Observer Vol.25, No.6 July/August, 2012
Two sessions in the Clinical Science Forum at the 24th APS Annual Convention explored critical issues facing clinical psychologists. In the first session, psychological scientists shared the benefits and challenges of implementing evidence-based treatments in large organizations — in this case, the military. The second session focused on education and the efforts training programs are making to equip future clinicians with the skills they need to evaluate and implement evidence-based interventions. Both programs demonstrated that clinical psychological science is helping medicine move in a promising direction toward treatments that are effective and empirically sound.
Lea R. Dougherty, Kellie Crowe, Ellen Healy, Bradley E. Karlin, Shirley M. Glynn, Robyn Walser, and Antonette M. Zeiss share strategies for implementing evidence-based treatments in health care systems.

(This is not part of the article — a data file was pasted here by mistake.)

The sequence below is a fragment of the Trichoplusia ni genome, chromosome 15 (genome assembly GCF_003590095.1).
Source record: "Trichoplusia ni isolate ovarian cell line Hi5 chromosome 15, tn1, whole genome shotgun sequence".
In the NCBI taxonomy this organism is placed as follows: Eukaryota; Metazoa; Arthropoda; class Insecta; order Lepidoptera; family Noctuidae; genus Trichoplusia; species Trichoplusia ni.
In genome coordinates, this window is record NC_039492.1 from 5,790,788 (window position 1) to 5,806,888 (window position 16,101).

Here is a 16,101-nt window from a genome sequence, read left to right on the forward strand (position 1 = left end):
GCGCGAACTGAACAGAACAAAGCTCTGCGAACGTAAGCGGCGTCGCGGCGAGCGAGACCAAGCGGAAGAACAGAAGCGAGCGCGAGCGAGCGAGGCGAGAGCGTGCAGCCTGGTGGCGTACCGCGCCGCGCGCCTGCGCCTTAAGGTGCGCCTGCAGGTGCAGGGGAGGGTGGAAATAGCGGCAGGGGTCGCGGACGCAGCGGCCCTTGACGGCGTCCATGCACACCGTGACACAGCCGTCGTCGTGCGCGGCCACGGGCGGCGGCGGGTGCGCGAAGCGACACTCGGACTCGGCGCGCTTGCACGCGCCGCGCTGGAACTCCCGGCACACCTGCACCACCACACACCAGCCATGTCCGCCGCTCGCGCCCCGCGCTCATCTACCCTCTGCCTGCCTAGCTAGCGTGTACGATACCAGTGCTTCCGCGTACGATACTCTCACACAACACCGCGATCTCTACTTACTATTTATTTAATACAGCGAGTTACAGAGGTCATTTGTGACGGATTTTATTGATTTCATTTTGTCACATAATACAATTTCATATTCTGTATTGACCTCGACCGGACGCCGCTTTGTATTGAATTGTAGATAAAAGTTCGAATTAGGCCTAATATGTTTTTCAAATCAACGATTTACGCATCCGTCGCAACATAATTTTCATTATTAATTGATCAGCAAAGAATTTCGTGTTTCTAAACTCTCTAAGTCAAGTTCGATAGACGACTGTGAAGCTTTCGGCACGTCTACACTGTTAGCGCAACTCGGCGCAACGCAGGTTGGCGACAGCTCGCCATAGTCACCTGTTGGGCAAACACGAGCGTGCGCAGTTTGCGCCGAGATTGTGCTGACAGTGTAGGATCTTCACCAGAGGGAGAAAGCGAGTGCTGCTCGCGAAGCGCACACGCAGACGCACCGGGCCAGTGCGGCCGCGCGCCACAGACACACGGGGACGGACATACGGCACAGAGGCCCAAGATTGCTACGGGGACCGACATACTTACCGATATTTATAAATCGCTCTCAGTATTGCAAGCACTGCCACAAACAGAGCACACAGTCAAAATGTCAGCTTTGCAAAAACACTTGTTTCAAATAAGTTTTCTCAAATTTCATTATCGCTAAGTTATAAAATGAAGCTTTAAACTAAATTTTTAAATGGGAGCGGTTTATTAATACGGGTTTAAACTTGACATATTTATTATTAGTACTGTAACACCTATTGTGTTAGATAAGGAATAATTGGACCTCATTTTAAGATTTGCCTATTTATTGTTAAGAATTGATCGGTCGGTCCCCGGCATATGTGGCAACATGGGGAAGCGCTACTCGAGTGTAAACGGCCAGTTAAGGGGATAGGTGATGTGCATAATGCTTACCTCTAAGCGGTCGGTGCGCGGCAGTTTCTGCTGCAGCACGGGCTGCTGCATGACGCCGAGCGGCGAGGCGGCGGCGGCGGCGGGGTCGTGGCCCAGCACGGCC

Shirley M. Glynn explains how integrative behavioral couples therapy has shaped treatment programs for the better at the U.S. Department of Veterans Affairs in Los Angeles.
The U.S. Department of Veterans Affairs incorporated empirically supported treatments, such as cognitive behavior therapy, and Bradley E. Karlin explains the challenges and opportunities the agency faced.
Kimberly Hoagwood, Varda Shoham, Lisa S. Onken, Bruce F. Chorpita, Howard Berenbaum, Timothy J. Strauman, and Robert W. Levenson discuss multi-faceted approaches for enhancing training programs in clinical psychology.
“We trained students for a world that no longer exists,” says Varda Shoham. She says the next generation of clinical scientists must do more to evaluate and disseminate innovative treatments.
APS Past President Robert W. Levenson describes a practicum in which clinical psychology students both design interventions and implement them in a clinic setting.